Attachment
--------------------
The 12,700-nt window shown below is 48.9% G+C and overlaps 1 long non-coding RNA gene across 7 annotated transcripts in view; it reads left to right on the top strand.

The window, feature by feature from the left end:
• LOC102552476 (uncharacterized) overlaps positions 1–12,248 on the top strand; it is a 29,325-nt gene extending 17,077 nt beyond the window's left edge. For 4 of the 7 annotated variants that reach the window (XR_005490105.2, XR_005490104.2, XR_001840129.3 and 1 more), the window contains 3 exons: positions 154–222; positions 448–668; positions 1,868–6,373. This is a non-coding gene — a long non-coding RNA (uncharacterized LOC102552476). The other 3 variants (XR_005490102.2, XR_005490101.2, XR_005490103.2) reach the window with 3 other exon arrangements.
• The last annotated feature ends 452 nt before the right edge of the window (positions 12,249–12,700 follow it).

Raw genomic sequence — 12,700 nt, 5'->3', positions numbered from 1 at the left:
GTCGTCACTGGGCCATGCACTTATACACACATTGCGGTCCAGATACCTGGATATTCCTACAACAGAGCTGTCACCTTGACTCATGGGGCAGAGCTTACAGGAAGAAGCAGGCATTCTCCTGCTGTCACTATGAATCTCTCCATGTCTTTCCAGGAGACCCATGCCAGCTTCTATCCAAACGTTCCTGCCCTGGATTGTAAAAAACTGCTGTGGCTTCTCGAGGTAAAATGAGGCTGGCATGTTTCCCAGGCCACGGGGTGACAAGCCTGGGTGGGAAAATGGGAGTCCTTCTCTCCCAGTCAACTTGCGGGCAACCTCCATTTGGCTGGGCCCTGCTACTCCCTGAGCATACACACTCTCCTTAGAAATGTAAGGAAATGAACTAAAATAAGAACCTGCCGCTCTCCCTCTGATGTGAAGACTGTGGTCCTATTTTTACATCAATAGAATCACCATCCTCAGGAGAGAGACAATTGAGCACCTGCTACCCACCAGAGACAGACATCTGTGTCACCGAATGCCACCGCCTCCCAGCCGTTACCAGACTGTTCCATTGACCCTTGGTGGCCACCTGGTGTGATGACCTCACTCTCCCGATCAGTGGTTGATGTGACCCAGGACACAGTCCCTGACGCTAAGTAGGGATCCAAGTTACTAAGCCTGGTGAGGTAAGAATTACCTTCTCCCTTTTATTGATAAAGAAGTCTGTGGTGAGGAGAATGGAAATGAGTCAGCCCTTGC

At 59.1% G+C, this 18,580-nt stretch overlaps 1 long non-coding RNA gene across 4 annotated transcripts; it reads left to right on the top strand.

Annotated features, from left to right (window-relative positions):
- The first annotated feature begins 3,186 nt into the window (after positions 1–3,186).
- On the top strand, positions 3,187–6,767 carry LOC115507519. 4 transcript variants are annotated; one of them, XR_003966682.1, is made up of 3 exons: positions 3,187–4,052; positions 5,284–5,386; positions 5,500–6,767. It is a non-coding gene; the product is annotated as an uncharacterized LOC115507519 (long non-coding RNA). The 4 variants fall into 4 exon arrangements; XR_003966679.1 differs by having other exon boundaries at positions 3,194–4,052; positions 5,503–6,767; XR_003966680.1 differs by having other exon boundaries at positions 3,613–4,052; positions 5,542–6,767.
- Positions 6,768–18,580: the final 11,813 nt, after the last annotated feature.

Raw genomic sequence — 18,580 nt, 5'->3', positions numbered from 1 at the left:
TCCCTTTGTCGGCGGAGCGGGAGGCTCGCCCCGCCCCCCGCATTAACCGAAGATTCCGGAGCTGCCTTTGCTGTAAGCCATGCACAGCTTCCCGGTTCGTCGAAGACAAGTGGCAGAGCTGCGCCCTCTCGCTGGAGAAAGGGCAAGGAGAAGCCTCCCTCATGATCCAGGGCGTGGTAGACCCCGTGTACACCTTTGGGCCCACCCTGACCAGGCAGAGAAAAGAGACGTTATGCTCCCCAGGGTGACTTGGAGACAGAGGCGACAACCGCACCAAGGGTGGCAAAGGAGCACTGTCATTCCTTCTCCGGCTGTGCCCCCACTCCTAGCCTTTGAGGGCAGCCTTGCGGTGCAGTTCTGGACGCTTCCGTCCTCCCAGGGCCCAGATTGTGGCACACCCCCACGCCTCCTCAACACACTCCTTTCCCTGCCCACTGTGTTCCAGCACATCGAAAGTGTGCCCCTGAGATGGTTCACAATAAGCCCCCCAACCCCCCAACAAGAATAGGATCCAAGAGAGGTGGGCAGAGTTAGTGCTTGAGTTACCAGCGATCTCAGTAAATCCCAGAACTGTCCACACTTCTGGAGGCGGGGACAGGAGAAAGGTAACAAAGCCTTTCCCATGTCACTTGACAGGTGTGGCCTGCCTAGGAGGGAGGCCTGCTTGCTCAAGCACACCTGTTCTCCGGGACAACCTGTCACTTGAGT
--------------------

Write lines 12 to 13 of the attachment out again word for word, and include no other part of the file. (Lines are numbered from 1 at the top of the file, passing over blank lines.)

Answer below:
Raw genomic sequence — 18,580 nt, 5'->3', positions numbered from 1 at the left:
TCCCTTTGTCGGCGGAGCGGGAGGCTCGCCCCGCCCCCCGCATTAACCGAAGATTCCGGAGCTGCCTTTGCTGTAAGCCATGCACAGCTTCCCGGTTCGTCGAAGACAAGTGGCAGAGCTGCGCCCTCTCGCTGGAGAAAGGGCAAGGAGAAGCCTCCCTCATGATCCAGGGCGTGGTAGACCCCGTGTACACCTTTGGGCCCACCCTGACCAGGCAGAGAAAAGAGACGTTATGCTCCCCAGGGTGACTTGGAGACAGAGGCGACAACCGCACCAAGGGTGGCAAAGGAGCACTGTCATTCCTTCTCCGGCTGTGCCCCCACTCCTAGCCTTTGAGGGCAGCCTTGCGGTGCAGTTCTGGACGCTTCCGTCCTCCCAGGGCCCAGATTGTGGCACACCCCCACGCCTCCTCAACACACTCCTTTCCCTGCCCACTGTGTTCCAGCACATCGAAAGTGTGCCCCTGAGATGGTTCACAATAAGCCCCCCAACCCCCCAACAAGAATAGGATCCAAGAGAGGTGGGCAGAGTTAGTGCTTGAGTTACCAGCGATCTCAGTAAATCCCAGAACTGTCCACACTTCTGGAGGCGGGGACAGGAGAAAGGTAACAAAGCCTTTCCCATGTCACTTGACAGGTGTGGCCTGCCTAGGAGGGAGGCCTGCTTGCTCAAGCACACCTGTTCTCCGGGACAACCTGTCACTTGAGT